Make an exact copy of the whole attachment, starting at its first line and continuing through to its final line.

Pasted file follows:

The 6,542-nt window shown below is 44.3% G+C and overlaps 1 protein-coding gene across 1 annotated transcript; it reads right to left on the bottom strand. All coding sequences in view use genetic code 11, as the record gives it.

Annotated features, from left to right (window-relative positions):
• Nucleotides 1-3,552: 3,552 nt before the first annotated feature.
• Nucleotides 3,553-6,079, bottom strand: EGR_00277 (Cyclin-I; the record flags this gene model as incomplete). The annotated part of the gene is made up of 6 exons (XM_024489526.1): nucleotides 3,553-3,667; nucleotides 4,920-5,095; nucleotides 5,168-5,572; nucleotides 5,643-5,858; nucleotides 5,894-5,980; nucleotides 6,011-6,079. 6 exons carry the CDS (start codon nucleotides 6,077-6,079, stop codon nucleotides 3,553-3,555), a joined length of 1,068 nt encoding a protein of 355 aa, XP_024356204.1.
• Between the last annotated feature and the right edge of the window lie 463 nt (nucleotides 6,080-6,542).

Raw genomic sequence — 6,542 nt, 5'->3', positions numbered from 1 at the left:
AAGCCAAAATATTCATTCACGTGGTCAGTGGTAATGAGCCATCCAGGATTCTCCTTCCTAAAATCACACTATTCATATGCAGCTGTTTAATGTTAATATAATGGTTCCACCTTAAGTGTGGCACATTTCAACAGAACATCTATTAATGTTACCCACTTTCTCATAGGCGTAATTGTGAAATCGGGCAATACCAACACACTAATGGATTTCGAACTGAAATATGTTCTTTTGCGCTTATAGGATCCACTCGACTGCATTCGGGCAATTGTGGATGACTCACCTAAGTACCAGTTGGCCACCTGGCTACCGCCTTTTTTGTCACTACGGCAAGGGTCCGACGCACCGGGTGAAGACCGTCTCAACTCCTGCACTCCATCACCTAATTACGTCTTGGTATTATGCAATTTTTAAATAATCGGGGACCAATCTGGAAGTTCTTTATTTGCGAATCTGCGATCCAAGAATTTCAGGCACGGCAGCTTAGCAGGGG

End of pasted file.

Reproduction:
The 6,542-nt window shown below is 44.3% G+C and overlaps 1 protein-coding gene across 1 annotated transcript; it reads right to left on the bottom strand. All coding sequences in view use genetic code 11, as the record gives it.

Annotated features, from left to right (window-relative positions):
• Nucleotides 1-3,552: 3,552 nt before the first annotated feature.
• Nucleotides 3,553-6,079, bottom strand: EGR_00277 (Cyclin-I; the record flags this gene model as incomplete). The annotated part of the gene is made up of 6 exons (XM_024489526.1): nucleotides 3,553-3,667; nucleotides 4,920-5,095; nucleotides 5,168-5,572; nucleotides 5,643-5,858; nucleotides 5,894-5,980; nucleotides 6,011-6,079. 6 exons carry the CDS (start codon nucleotides 6,077-6,079, stop codon nucleotides 3,553-3,555), a joined length of 1,068 nt encoding a protein of 355 aa, XP_024356204.1.
• Between the last annotated feature and the right edge of the window lie 463 nt (nucleotides 6,080-6,542).

Raw genomic sequence — 6,542 nt, 5'->3', positions numbered from 1 at the left:
AAGCCAAAATATTCATTCACGTGGTCAGTGGTAATGAGCCATCCAGGATTCTCCTTCCTAAAATCACACTATTCATATGCAGCTGTTTAATGTTAATATAATGGTTCCACCTTAAGTGTGGCACATTTCAACAGAACATCTATTAATGTTACCCACTTTCTCATAGGCGTAATTGTGAAATCGGGCAATACCAACACACTAATGGATTTCGAACTGAAATATGTTCTTTTGCGCTTATAGGATCCACTCGACTGCATTCGGGCAATTGTGGATGACTCACCTAAGTACCAGTTGGCCACCTGGCTACCGCCTTTTTTGTCACTACGGCAAGGGTCCGACGCACCGGGTGAAGACCGTCTCAACTCCTGCACTCCATCACCTAATTACGTCTTGGTATTATGCAATTTTTAAATAATCGGGGACCAATCTGGAAGTTCTTTATTTGCGAATCTGCGATCCAAGAATTTCAGGCACGGCAGCTTAGCAGGGG